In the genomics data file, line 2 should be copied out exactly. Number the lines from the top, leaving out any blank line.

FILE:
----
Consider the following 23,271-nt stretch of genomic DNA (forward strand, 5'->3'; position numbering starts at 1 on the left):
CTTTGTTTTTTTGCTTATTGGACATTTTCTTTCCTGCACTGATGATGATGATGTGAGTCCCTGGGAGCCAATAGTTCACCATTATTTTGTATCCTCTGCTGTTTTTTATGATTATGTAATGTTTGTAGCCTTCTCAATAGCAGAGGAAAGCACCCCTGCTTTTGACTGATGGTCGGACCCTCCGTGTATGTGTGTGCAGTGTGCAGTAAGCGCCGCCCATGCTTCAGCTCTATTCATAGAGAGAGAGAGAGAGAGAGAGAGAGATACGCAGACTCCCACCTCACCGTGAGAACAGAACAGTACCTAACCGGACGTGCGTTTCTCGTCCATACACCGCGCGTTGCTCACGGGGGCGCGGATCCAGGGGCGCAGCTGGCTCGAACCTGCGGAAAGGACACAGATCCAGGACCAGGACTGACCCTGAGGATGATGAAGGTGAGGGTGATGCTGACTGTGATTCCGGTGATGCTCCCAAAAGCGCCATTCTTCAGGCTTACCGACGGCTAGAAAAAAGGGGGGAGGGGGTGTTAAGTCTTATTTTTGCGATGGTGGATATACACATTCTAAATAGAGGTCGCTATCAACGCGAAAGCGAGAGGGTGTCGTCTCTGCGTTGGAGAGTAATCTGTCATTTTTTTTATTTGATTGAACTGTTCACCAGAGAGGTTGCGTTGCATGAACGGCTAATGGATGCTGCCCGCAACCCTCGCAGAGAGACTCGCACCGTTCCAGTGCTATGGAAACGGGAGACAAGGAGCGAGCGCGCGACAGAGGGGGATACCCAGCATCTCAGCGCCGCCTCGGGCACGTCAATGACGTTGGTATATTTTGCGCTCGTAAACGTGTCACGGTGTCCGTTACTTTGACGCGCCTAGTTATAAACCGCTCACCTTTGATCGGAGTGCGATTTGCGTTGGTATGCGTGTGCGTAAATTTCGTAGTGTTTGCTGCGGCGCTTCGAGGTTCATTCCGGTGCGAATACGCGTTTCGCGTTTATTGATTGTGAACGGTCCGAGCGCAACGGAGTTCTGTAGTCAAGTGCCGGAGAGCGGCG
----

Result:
CTTTGTTTTTTTGCTTATTGGACATTTTCTTTCCTGCACTGATGATGATGATGTGAGTCCCTGGGAGCCAATAGTTCACCATTATTTTGTATCCTCTGCTGTTTTTTATGATTATGTAATGTTTGTAGCCTTCTCAATAGCAGAGGAAAGCACCCCTGCTTTTGACTGATGGTCGGACCCTCCGTGTATGTGTGTGCAGTGTGCAGTAAGCGCCGCCCATGCTTCAGCTCTATTCATAGAGAGAGAGAGAGAGAGAGAGAGAGATACGCAGACTCCCACCTCACCGTGAGAACAGAACAGTACCTAACCGGACGTGCGTTTCTCGTCCATACACCGCGCGTTGCTCACGGGGGCGCGGATCCAGGGGCGCAGCTGGCTCGAACCTGCGGAAAGGACACAGATCCAGGACCAGGACTGACCCTGAGGATGATGAAGGTGAGGGTGATGCTGACTGTGATTCCGGTGATGCTCCCAAAAGCGCCATTCTTCAGGCTTACCGACGGCTAGAAAAAAGGGGGGAGGGGGTGTTAAGTCTTATTTTTGCGATGGTGGATATACACATTCTAAATAGAGGTCGCTATCAACGCGAAAGCGAGAGGGTGTCGTCTCTGCGTTGGAGAGTAATCTGTCATTTTTTTTATTTGATTGAACTGTTCACCAGAGAGGTTGCGTTGCATGAACGGCTAATGGATGCTGCCCGCAACCCTCGCAGAGAGACTCGCACCGTTCCAGTGCTATGGAAACGGGAGACAAGGAGCGAGCGCGCGACAGAGGGGGATACCCAGCATCTCAGCGCCGCCTCGGGCACGTCAATGACGTTGGTATATTTTGCGCTCGTAAACGTGTCACGGTGTCCGTTACTTTGACGCGCCTAGTTATAAACCGCTCACCTTTGATCGGAGTGCGATTTGCGTTGGTATGCGTGTGCGTAAATTTCGTAGTGTTTGCTGCGGCGCTTCGAGGTTCATTCCGGTGCGAATACGCGTTTCGCGTTTATTGATTGTGAACGGTCCGAGCGCAACGGAGTTCTGTAGTCAAGTGCCGGAGAGCGGCG